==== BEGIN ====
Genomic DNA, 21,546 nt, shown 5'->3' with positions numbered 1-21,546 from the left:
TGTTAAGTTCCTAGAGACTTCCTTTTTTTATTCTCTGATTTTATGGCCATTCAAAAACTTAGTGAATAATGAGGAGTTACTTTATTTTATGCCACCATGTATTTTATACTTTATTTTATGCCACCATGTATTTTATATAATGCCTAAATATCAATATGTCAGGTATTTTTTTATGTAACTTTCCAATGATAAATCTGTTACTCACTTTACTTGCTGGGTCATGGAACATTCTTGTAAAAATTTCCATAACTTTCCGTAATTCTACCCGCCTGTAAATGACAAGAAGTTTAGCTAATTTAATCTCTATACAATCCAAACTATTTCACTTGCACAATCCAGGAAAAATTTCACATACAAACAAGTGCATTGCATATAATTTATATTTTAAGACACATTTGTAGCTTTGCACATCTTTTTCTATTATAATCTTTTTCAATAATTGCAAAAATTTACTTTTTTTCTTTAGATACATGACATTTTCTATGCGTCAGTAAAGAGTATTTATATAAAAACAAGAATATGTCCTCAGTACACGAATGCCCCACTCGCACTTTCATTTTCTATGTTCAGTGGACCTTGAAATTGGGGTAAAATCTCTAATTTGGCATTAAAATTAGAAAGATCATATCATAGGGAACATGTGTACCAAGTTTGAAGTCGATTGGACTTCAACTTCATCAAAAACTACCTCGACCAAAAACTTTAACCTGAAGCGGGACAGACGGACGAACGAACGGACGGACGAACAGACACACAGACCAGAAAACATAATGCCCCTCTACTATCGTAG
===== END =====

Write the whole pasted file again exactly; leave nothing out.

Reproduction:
Genomic DNA, 21,546 nt, shown 5'->3' with positions numbered 1-21,546 from the left:
TGTTAAGTTCCTAGAGACTTCCTTTTTTTATTCTCTGATTTTATGGCCATTCAAAAACTTAGTGAATAATGAGGAGTTACTTTATTTTATGCCACCATGTATTTTATACTTTATTTTATGCCACCATGTATTTTATATAATGCCTAAATATCAATATGTCAGGTATTTTTTTATGTAACTTTCCAATGATAAATCTGTTACTCACTTTACTTGCTGGGTCATGGAACATTCTTGTAAAAATTTCCATAACTTTCCGTAATTCTACCCGCCTGTAAATGACAAGAAGTTTAGCTAATTTAATCTCTATACAATCCAAACTATTTCACTTGCACAATCCAGGAAAAATTTCACATACAAACAAGTGCATTGCATATAATTTATATTTTAAGACACATTTGTAGCTTTGCACATCTTTTTCTATTATAATCTTTTTCAATAATTGCAAAAATTTACTTTTTTTCTTTAGATACATGACATTTTCTATGCGTCAGTAAAGAGTATTTATATAAAAACAAGAATATGTCCTCAGTACACGAATGCCCCACTCGCACTTTCATTTTCTATGTTCAGTGGACCTTGAAATTGGGGTAAAATCTCTAATTTGGCATTAAAATTAGAAAGATCATATCATAGGGAACATGTGTACCAAGTTTGAAGTCGATTGGACTTCAACTTCATCAAAAACTACCTCGACCAAAAACTTTAACCTGAAGCGGGACAGACGGACGAACGAACGGACGGACGAACAGACACACAGACCAGAAAACATAATGCCCCTCTACTATCGTAG